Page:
In the 50s, when the first programming languages were designed,
computers cost millions, and relatively, programmers were almost free.
Those programming languages therefore reflected that relationship: it
didn't matter if it took a long time to program, as long as the
resulting program ran as fast as possible. Now, that relationship has
been reversed: compared to the cost of programmers, computers are
almost free. And yet we are still programming them in descendants of
the programming languages from the 50's: we are still telling the
computers step by step how to solve the problem.
Declarative programming is a new approach to applications: rather than
describing exactly how to reach the solution, it describes what the
solution should look like, and leaves more of the administrative parts
of the program to the computer. One of the few declarative languages
available is XForms, an XML-based language that despite what its name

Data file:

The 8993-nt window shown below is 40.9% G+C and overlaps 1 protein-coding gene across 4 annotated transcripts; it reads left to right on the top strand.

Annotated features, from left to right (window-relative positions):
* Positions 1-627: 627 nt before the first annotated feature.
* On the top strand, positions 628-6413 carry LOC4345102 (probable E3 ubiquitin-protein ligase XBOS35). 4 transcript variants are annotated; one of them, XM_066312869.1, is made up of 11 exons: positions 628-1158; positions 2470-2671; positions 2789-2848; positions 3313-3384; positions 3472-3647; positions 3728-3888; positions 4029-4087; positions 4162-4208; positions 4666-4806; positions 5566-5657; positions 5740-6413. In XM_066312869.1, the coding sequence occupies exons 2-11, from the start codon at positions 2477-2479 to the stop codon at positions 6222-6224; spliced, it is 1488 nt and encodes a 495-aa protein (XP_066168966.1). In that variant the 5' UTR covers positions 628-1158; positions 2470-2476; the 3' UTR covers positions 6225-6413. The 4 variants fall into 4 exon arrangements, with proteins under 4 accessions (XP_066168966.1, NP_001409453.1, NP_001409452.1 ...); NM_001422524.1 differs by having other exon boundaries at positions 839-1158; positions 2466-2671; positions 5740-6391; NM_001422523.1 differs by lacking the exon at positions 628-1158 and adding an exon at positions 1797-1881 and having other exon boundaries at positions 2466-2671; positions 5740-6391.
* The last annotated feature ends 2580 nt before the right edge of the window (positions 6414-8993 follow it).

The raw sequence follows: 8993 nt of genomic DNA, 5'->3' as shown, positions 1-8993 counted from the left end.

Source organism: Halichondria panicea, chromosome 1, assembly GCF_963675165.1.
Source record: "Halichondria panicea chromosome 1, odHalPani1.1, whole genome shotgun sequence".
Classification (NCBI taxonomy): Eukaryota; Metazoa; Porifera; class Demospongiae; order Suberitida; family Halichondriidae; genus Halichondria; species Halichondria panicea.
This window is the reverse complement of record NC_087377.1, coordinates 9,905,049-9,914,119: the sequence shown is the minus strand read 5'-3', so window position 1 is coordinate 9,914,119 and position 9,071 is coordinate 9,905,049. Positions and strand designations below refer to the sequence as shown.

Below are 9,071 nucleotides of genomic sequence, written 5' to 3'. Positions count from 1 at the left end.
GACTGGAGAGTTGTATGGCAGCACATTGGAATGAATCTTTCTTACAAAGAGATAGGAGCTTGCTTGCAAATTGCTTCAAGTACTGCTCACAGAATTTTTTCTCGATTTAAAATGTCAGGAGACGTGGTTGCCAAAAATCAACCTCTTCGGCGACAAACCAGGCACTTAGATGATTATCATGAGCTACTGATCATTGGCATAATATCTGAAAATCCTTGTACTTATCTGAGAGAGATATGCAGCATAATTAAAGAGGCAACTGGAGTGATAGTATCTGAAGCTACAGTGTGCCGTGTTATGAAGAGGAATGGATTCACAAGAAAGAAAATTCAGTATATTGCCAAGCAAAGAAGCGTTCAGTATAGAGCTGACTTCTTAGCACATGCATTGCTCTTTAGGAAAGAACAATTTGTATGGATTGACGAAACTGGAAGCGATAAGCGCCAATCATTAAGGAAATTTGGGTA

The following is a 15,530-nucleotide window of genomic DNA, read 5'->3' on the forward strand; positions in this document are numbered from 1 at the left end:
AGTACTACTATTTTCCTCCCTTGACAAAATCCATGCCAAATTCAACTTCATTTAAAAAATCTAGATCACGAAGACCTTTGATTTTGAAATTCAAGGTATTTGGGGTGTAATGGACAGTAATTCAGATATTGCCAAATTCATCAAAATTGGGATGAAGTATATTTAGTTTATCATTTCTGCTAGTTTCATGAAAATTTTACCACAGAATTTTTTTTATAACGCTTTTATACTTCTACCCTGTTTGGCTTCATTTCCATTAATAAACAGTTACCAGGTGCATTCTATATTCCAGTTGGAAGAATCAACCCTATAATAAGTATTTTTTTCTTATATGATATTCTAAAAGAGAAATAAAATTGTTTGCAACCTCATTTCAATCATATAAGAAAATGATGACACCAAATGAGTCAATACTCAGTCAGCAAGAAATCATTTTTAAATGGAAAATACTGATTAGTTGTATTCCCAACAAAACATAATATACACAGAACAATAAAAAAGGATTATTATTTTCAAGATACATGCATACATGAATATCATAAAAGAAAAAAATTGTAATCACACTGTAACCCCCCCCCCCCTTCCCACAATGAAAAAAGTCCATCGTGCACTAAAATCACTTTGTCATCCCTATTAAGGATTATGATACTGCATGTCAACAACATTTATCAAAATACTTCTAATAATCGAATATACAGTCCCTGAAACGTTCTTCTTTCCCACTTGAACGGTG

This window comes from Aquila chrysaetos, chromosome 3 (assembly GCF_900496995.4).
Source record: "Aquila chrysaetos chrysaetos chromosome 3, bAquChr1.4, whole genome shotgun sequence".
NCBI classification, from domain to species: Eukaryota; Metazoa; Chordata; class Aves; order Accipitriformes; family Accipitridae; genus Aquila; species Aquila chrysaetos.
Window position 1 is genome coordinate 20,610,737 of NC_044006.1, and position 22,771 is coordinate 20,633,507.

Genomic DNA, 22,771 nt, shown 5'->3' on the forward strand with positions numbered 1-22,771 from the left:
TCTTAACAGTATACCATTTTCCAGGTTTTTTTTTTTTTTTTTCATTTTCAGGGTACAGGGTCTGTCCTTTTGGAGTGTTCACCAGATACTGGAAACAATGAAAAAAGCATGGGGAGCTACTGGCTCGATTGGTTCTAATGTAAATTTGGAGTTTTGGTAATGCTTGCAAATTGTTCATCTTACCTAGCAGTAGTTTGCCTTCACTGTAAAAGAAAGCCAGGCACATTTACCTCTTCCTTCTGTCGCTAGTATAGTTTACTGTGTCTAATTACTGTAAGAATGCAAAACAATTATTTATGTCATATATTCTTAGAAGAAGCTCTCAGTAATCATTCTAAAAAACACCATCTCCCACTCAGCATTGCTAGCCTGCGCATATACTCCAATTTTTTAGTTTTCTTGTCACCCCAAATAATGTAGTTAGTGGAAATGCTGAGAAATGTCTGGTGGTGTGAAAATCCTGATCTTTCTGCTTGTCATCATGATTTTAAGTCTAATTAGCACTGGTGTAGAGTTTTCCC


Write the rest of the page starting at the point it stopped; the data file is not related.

might suggest is not only about forms. Large projects, at large
companies such as the National Health Service, the BBC and Xerox, have
shown that by using XForms, programming time and cost of applications
can be reduced to a tenth, and sometimes even much more!
Steven Pemberton is a researcher affiliated with the CWI in Amsterdam,
the Dutch national research centre for mathematics and computer
science, original home of Algol 60, Algol 68, Dijkstra, van
Wijngaarden, Python, and the European internet.
His tutor at university was Dick Grimsdale, who built the world's
first transistorised computer, and was himself a tutee of Alan Turing.
Steven later worked in Turing's old department, writing a compiler for
Algol 68 for the 5th computer in the line of computers Turing had
Steven co-designed the programming language ABC, which formed the
basis of Python, was the first user of the open internet in Europe in
1988, organised workshops at the first web conference in 1994, and
went on to co-design a number of Web technologies, including CSS,
HTML, XHTML, RDFa, and XForms. He was chair of the HTML Working group
for a decade.
He currently chairs two groups at W3C, and his work now focuses on
declarative techniques; he co-organises an annual conference on the
topic. In 2022 he received the ACM SIGCHI Lifetime Practice Award.